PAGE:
#2 - Flyy Girl by Omar Tyree
#3 - Head Bangers: An APF Sexcapade by Zane
#4 - Life Is Short But Wide by J. California Cooper
#5 - Stackin' Paper 2 Genesis' Payback by Joy King
#6 - Thug Lovin' (Thug 4) by Wahida Clark
#7 - When I Get Where I'm Going by Cheryl Robinson
#8 - Casting the First Stone by Kimberla Lawson Roby
#9 - The Sex Chronicles: Shattering the Myth by Zane

#10 - Covenant: A Thriller  by Brandon Massey

#11 - Diary Of A Street Diva  by Ashley and JaQuavis

#12 - Don't Ever Tell  by Brandon Massey

#13 - For colored girls who have considered suicide  by Ntozake Shange

#14 - For the Love of Money : A Novel by Omar Tyree

#15 - Homemade Loves  by J. California Cooper

#16 - The Future Has a Past: Stories by J. California Cooper

#17 - Player Haters by Carl Weber

#18 - Purple Panties: An Eroticanoir.com Anthology by Sidney Molare

#19 - Stackin' Paper by Joy King

#20 - Children of the Street: An Inspector Darko Dawson Mystery by Kwei Quartey

#21 - The Upper Room by Mary Monroe

#22 – Thug Matrimony  by Wahida Clark

#23 - Thugs And The Women Who Love Them by Wahida Clark

#24 - Married Men by Carl Weber

#25 - I Dreamt I Was in Heaven - The Rampage of the Rufus Buck Gang by Leonce Gaiter

Non-fiction

#1 - Malcolm X: A Life of Reinvention by Manning Marable
#2 - Confessions of a Video Vixen by Karrine Steffans
#3 - Dear G-Spot: Straight Talk About Sex and Love by Zane
#4 - Letters to a Young Brother: MANifest Your Destiny by Hill Harper
#5 - Peace from Broken Pieces: How to Get Through What You're Going Through by Iyanla Vanzant
#6 - Selected Writings and Speeches of Marcus Garvey by Marcus Garvey
#7 - The Ebony Cookbook: A Date with a Dish by Freda DeKnight
#8 - The Isis Papers: The Keys to the Colors by Frances Cress Welsing
#9 - The Mis-Education of the Negro by Carter Godwin Woodson

#10 - John Henrik Clarke and the Power of Africana History  by Ahati N. N. Toure

#11 - Fail Up: 20 Lessons on Building Success from Failure by Tavis Smiley

#12 -The New Jim Crow: Mass Incarceration in the Age of Colorblindness by Michelle Alexander

#13 - The Black Male Handbook: A Blueprint for Life by Kevin Powell

#14 - The Other Wes Moore: One Name, Two Fates by Wes Moore

#15 - Why Men Fear Marriage: The Surprising Truth Behind Why So Many Men Can't Commit  by RM Johnson

#16 - Black Titan: A.G. Gaston and the Making of a Black American Millionaire by Carol Jenkins

#17 - Brainwashed: Challenging the Myth of Black Inferiority by Tom Burrell

#18 - A New Earth: Awakening to Your Life's Purpose by Eckhart Tolle

#19 - John Oliver Killens: A Life of Black Literary Activism by Keith Gilyard

#20 - Alain L. Locke: The Biography of a Philosopher by Leonard Harris

#21 - Age Ain't Nothing but a Number: Black Women Explore Midlife by Carleen Brice

#22 - 2012 Guide to Literary Agents by Chuck Sambuchino
#23 - Chicken Soup for the Prisoner's Soul by Tom Lagana
#24 - 101 Things Every Boy/Young Man of Color Should Know by LaMarr Darnell Shields

#25 - Beyond the Black Lady: Sexuality and the New African American Middle Class  by Lisa B. Thompson

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The New Jim Crow

Mass Incarceration in the Age of Colorblindness

By Michele Alexander

Contrary to the rosy picture of race embodied in Barack Obama's political success and Oprah Winfrey's financial success, legal scholar Alexander argues vigorously and persuasively that [w]e have not ended racial caste in America; we have merely redesigned it. Jim Crow and legal racial segregation has been replaced by mass incarceration as a system of social control (More African Americans are under correctional control today... than were enslaved in 1850). Alexander reviews American racial history from the colonies to the Clinton administration, delineating its transformation into the war on drugs. She offers an acute analysis of the effect of this mass incarceration upon former inmates who will be discriminated against, legally, for the rest of their lives, denied employment, housing, education, and public benefits. Most provocatively, she reveals how both the move toward colorblindness and affirmative action may blur our vision of injustice: most Americans know and don't know the truth about mass incarceration—but her carefully researched, deeply engaging, and thoroughly readable book should change that.—Publishers Weekly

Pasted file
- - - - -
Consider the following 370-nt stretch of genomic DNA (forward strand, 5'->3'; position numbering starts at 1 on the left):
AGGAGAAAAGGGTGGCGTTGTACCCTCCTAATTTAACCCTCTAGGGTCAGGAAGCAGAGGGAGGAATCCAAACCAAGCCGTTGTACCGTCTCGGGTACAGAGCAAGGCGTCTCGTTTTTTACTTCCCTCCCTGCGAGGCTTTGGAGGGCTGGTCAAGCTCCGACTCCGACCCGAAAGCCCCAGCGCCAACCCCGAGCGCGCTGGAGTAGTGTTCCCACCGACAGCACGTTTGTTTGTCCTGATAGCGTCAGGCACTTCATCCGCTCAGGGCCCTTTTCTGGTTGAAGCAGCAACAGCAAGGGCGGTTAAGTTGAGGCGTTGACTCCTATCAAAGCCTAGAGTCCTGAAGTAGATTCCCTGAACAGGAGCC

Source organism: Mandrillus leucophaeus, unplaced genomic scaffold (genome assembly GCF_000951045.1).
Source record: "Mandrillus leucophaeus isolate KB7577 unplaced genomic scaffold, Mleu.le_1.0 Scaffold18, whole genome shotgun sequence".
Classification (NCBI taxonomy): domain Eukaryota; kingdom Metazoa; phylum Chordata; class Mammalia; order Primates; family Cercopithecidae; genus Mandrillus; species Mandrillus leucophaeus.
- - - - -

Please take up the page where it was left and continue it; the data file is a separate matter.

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Sex at the Margins

Migration, Labour Markets and the Rescue Industry

By Laura María Agustín

This book explodes several myths: that selling sex is completely different from any other kind of work, that migrants who sell sex are passive victims and that the multitude of people out to save them are without self-interest. Laura Agustín makes a passionate case against these stereotypes, arguing that the label 'trafficked' does not accurately describe migrants' lives and that the 'rescue industry' serves to disempower them. Based on extensive research amongst both migrants who sell sex and social helpers, Sex at the Margins provides a radically different analysis. Frequently, says Agustin, migrants make rational choices to travel and work in the sex industry, and although they are treated like a marginalised group they form part of the dynamic global economy. Both powerful and controversial, this book is essential reading for all those who want to understand the increasingly important relationship between sex markets, migration and the desire for social justice. "Sex at the Margins rips apart distinctions between migrants, service work and sexual labour and reveals the utter complexity of the contemporary sex industry. This book is set to be a trailblazer in the study of sexuality."—Lisa Adkins, University of London

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The White Masters of the World

From The World and Africa, 1965

By W. E. B. Du Bois

W. E. B. Du Bois’ Arraignment and Indictment of White Civilization (Fletcher)

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Ancient African Nations

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Negro Digest / Black World

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Enjoy!

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The Death of Emmett Till by Bob Dylan  The Lonesome Death of Hattie Carroll  Only a Pawn in Their Game

Rev. Jesse Lee Peterson Thanks America for Slavery / George Jackson  / Hurricane Carter

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The Journal of Negro History issues at Project Gutenberg

The Haitian Declaration of Independence 1804  / January 1, 1804 -- The Founding of Haiti 

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update 24 March 2012

 

 

 

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Related file:   Loud and Long Through the Valley  Pink Ribbon   Poems  by Andrea Barnwell